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principles which underlie both. The Jibauk of the Kulin were probably the survival of more complete ceremonies, which, if resembling either of the others, did so more as to the Jeraeil than as to the Kuringal.

The practice of sending messengers was common to all the tribes, but the practice of the Kurnai and Kulin agreed most, even to the name applied to the messenger, and to the method of enumerating the number of camping stages to which the message might refer.

This resemblance is still further and more strongly supported by a comparison of the local organisation of the tribes, as I have now evidence to show. The imperfect remains of the classsystems of the Wolgal, Ngarego, and Coast Murring point to a derivation of their social organisation from systems of the Kamilaroi type. Indeed, that of the Wolgal preserves two of the four classes in precisely the form of name which still obtains in the neighbouring Wiraijuri tribe. Nothing in these systems throws any light upon the mere traces of the class organisation which the Kurnai have retained.

On turning to the Kulin tribes, however, the case is very different. The very names of the two primary classes suggest an explanation of the peculiar designation which is applied to many of the Kurnai men when reaching mature age. In explaining this, and in illustrating the comparisons possible, I must now note a few facts as to the Kulin, and for this I use the Woiworung tribe, which is indeed the only one as to which anything like complete data are now obtainable.

In all the tribes of the Kulin Nation which were settled in the country extending from the Upper Goulburn River southwards to the sea-coast in the Western Port District, there obtained a class system having only two main divisions with totems. Together with agnatic descent there was this peculiarity, that each local division consisted only of men of one or other of the two class-names, the wives of these men being all, of course, of the other class, and the children all of the class to which their fathers belonged. Thus it was that each local division was perpetuated by men of the same class-name. The people who spoke the Woiworung language afford an illustration. They were divided into five clans, one of which, the Urŭnjéri-Balŭk,' claimed the country lying between the Yarra and Saltwater Rivers, and it is to this clan that my 'information particularly refers. All the people of Urunjeri descent were of the Waa (Crow) class. Of the other four clans, two were likewise Waa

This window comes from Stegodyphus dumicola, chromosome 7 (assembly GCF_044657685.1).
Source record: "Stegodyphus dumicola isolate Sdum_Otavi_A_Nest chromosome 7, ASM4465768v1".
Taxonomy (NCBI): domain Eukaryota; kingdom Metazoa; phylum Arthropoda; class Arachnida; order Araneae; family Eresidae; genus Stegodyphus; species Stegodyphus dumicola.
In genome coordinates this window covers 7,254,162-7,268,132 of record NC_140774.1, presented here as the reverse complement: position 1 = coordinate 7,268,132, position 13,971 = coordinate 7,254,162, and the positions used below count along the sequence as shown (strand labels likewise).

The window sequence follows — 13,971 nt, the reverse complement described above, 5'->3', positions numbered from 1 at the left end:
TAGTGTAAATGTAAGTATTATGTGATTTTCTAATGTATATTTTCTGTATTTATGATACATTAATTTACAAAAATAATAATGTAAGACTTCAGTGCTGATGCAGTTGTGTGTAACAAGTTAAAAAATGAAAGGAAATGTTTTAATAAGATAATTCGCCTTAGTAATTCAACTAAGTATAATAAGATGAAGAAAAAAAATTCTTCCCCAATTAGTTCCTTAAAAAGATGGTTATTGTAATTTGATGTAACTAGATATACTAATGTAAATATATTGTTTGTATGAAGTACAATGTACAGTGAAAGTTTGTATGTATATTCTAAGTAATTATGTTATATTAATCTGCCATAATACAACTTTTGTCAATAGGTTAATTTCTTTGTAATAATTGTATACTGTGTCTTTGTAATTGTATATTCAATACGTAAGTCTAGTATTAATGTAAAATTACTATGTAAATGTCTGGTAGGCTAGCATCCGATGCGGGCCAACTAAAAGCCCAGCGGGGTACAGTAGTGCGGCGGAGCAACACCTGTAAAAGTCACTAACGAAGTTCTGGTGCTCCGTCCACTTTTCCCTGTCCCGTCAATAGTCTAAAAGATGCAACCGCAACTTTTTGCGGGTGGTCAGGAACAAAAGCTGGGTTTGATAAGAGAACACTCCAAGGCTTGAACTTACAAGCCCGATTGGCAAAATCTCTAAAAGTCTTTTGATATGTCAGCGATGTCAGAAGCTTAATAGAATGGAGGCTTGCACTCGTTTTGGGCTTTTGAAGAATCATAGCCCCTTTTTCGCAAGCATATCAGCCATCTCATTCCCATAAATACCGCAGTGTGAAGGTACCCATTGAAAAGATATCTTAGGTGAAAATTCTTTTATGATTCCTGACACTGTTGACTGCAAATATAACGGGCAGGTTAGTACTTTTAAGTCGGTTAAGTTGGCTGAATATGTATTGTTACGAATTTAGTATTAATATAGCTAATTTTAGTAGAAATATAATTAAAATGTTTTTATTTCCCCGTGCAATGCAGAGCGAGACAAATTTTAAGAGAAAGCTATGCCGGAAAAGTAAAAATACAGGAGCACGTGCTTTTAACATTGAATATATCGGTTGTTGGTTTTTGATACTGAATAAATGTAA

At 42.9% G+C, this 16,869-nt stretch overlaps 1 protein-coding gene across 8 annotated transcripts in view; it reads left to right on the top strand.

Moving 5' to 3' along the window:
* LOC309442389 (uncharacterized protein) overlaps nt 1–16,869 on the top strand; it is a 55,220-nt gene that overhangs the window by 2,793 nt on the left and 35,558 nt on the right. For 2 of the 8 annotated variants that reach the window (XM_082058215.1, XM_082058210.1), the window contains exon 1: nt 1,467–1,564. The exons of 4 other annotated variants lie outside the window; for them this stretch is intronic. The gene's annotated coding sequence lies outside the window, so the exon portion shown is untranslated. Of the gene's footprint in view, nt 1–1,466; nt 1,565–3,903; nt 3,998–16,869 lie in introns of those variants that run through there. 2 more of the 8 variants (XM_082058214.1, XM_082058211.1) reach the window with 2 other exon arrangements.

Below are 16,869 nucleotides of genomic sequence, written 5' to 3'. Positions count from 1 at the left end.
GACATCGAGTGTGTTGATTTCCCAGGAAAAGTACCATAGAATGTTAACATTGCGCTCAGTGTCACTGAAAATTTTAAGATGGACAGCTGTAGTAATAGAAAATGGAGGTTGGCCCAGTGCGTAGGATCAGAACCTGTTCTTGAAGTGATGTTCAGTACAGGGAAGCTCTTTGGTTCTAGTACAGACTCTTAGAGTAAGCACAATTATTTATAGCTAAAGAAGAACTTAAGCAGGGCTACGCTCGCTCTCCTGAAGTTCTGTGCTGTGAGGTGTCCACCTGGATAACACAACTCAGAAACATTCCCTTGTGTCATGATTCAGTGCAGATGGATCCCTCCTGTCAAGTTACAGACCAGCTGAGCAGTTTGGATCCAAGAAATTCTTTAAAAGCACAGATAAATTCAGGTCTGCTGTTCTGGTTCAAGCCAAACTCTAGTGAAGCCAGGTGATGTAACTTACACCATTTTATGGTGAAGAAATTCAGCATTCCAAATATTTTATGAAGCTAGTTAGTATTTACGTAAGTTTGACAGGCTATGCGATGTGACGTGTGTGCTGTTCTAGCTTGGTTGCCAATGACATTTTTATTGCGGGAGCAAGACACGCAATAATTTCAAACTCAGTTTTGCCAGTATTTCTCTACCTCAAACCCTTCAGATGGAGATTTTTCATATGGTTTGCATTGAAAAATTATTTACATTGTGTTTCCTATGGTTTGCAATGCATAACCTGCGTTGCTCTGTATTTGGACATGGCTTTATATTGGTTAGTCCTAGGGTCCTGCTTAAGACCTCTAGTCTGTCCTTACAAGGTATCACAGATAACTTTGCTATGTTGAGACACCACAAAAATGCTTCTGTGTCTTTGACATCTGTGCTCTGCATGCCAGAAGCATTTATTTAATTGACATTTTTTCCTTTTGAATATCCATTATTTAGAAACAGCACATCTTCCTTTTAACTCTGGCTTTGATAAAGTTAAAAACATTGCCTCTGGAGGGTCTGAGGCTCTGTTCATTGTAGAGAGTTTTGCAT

1 Paiara with the Kurnai, and Baiaur with the Kulin.
2 Urun white gum-tree; baluk = a number of people.

and two were Bunjil (Eaglehawk). The class system of this tribe, as I have said, has these two primary class divisions Eaglehawk and Crow. In addition to these, there is one totem, Hawk, which belongs to Bunjil, while Waa has not any totems The folklore of this tribe, however, has a more complete list of the totems of Bunjil. A legend relates that long ago, "in the beginning," the great Supreme Being, Bunjil, lived on the earth with his sons, Thara (Hawk), Yūkope (Musk Lorikeet), Jurt-jurt (Nankeen Kestrel), Dantun (Blue Mountain Lorikeet), Turnung (Brushtailed Phascogale). Bunjil being at feud with Balaiang (the Bat), sent his sons to burn all the country towards the Murray River, and in this conflagration the Bat was scorched so that he has remained bare and grinning ever since. This enterprise having been successfully accomplished, Bunjil and his sons" ascended to the sky, where they now are as stars.1 We may, I think, surmise from this legend that the "sons of Bunjil represent the totems formerly existing in that class. I have not learned any corresponding legend as to the "sons" of Waa.

Now it is to be noted that with the Kurnai the term Bunjil has no significance as "Eaglehawk," but is a name which is applied to many old men, in conjunction with some term expressing some characteristic or quality. For instance, an old man who had a deep growling voice became known as Bunjil Gworun (thunder). The crow is regarded by the Kurnai as being one of the "Muk-Kurnai," or ancestors, and they reverence it, and think that it watches over them and can answer their questions by its cawing (Nga, Yes; or Ngat-bun, No). As the Kurnai have no true totems, it is not possible to make a satisfactory comparison, but it is not perhaps without significance that one of the Woiworung "sons of Bunjil" (the Brushtailed Phascogale) is called by the Kurnai in the Nulit language, Bunjil wadtun, that is to say, "Bunjil opossum." The Hawk, which is one of Bunjil's sons, and also the sole remaining totem of that class, also appears in the Kurnai folklore as a MukKurnai, who prevented the supernatural female "duality," Būlūm-Baukan, from stealing the fire of the Kurnai.2